Where Should I Start?

While each exercise program will look different depending on your individual strength, prior level of function, and ultimate goals, some of my favorite exercises to improve knee health and function include cycling, squats, and step ups. Squats, when performed properly, will improve hip, core, and lower extremity strength. Squats, however, can be painful for the knees if not performed properly. To squat properly, you have to initiate movement through the hips. This will ensure that your knees do not translate forward over the toes. To perfect your squatting form you can practice with a chair. Stand about six inches in front of a chair and slowly push your hips back towards the chair and then lower down to the chair. Repeat this ten to twenty repetitions two to three times per week to effectively improve your squatting ability.

Next, we will progress to step-ups. Step-ups are a bit more difficult than squats. Step-ups will improve your strength and motion at the knee while also practicing a task that many of us need to do on a daily basis. Your form is key! Some common mistakes are not making sure your whole foot is flat on the entire step and allowing your knee to move inward or outward. So when you place your foot on the step to perform this exercise make sure to place your whole foot on the step and press down through the whole foot, not just the heel. This will allow the muscles in both the front and back of the thigh to activate. You can practice this ten to twenty repetitions two to three times a week to help build the strength in your legs.

Just because you are diagnosed with a degenerative meniscal tear does not always indicate a need to jump to surgery. Physical therapy and careful, progressive exercises may help to resolve knee pain without the need for surgery!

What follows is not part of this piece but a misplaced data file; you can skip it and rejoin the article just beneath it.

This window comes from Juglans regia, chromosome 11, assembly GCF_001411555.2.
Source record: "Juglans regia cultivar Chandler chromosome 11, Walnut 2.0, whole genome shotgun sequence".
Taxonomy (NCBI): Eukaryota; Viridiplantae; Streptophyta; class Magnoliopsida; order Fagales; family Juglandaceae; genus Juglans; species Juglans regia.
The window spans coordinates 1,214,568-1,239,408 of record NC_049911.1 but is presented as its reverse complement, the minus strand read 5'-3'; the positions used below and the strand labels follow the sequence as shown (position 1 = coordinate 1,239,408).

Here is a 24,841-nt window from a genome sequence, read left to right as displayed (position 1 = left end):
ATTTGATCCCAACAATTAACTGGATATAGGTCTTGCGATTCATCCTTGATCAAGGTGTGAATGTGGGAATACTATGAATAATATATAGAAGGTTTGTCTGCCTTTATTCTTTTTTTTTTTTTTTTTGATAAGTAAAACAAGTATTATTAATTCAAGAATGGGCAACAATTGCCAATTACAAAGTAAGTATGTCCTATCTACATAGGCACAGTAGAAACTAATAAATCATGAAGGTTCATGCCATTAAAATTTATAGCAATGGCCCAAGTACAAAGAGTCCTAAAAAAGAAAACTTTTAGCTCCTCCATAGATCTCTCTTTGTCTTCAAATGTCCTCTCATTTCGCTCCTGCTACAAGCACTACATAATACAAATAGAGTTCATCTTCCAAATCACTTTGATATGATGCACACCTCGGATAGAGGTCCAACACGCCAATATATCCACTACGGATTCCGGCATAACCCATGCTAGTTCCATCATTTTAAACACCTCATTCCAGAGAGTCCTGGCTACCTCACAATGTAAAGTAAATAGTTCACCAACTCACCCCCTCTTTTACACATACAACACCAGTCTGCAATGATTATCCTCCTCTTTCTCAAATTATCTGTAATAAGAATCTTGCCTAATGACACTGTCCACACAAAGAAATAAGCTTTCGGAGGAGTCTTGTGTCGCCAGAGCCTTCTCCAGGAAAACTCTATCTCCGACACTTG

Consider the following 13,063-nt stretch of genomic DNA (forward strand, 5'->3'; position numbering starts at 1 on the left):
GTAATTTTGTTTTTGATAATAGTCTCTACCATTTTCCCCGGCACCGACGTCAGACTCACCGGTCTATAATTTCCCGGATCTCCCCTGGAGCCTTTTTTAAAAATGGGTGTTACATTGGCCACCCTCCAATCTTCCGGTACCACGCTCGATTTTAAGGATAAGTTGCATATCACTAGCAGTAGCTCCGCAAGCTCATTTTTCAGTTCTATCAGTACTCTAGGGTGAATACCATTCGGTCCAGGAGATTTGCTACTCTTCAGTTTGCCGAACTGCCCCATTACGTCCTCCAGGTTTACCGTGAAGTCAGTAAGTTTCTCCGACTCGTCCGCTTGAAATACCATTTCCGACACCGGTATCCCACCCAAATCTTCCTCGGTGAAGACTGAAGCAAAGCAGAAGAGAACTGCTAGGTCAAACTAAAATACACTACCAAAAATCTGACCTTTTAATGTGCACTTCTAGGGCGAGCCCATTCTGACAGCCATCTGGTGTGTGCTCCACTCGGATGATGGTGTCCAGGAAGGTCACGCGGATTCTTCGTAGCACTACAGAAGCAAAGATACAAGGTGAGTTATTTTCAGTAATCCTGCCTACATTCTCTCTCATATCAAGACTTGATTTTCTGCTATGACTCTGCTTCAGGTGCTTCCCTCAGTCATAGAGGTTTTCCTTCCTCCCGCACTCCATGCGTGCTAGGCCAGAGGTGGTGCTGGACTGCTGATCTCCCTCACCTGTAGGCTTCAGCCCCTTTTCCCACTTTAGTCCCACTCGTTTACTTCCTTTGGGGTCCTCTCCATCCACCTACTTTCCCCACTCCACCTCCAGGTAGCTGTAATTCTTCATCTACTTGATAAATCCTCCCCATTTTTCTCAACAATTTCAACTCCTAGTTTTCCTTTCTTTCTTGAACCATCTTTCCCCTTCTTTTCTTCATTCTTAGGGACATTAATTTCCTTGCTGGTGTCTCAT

If you suffer from knee pain, and would like to talk to a physical therapist, click the link below to schedule your free discovery visit with Buffalo Rehab Group.

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References:
1. Englund M, Guermazi A, Gale D, et al. Incidental meniscal findings on knee MRI in middle-aged and elderly persons. N Engl J Med. 2008;359:1108-1115.
2. Stensrud S, Roos E, Riseberg MA. A 12-week exercise therapy program in middle-aged patients with degenerative meniscus tears: a case series with 1-year follow up. J Ortho S Phys Ther. 2012;42:919-931.
3. Herrlin S, Hallander M, Wange P, et al. Arthroscopic or conservative treatment of degenerative medial meniscal tears: A prospective randomized trial. Knee Surg Sports Traumatol Arthrosc. 2007;15:393-401.
4. Kise N, Riseberg MA, Stensrud S, et al. Exercise therapy versus arthroscopic partial meniscectomy for degenerative meniscal tear in middle age patients: randomized controlled trial with two-year follow-up. BMJ. 2016:1-9.